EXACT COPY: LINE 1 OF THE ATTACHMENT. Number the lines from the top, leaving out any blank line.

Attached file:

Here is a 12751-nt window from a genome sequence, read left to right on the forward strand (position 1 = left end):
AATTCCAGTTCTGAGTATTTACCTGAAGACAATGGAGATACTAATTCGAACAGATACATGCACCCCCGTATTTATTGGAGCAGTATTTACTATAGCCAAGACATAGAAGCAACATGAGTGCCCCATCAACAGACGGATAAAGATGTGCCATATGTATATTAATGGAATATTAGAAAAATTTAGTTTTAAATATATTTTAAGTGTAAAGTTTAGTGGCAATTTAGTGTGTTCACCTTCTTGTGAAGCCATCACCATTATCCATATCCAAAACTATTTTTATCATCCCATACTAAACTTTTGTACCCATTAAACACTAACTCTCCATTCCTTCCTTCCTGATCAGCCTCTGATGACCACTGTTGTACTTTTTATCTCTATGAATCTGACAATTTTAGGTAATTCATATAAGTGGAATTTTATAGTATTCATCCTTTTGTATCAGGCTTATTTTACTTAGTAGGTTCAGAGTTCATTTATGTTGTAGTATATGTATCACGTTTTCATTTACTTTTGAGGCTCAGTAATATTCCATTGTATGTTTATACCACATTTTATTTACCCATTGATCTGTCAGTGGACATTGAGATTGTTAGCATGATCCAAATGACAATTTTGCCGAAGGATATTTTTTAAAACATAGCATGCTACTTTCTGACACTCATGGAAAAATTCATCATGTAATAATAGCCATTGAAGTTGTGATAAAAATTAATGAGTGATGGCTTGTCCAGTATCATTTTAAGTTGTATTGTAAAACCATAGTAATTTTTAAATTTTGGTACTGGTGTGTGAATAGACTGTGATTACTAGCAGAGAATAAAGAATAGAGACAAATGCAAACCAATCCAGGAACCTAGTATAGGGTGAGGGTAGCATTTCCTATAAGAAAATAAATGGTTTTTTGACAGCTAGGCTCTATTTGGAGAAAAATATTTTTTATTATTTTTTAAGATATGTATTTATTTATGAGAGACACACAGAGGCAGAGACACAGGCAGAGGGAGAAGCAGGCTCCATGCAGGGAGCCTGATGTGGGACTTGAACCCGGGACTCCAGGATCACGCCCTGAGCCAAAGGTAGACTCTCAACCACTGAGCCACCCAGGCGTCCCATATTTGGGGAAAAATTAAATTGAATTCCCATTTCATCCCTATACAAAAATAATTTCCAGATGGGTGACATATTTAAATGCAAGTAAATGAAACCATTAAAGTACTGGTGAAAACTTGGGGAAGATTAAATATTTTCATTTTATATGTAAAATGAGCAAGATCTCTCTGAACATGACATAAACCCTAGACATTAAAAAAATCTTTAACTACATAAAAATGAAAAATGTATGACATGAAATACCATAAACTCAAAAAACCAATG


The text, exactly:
Here is a 12751-nt window from a genome sequence, read left to right on the forward strand (position 1 = left end):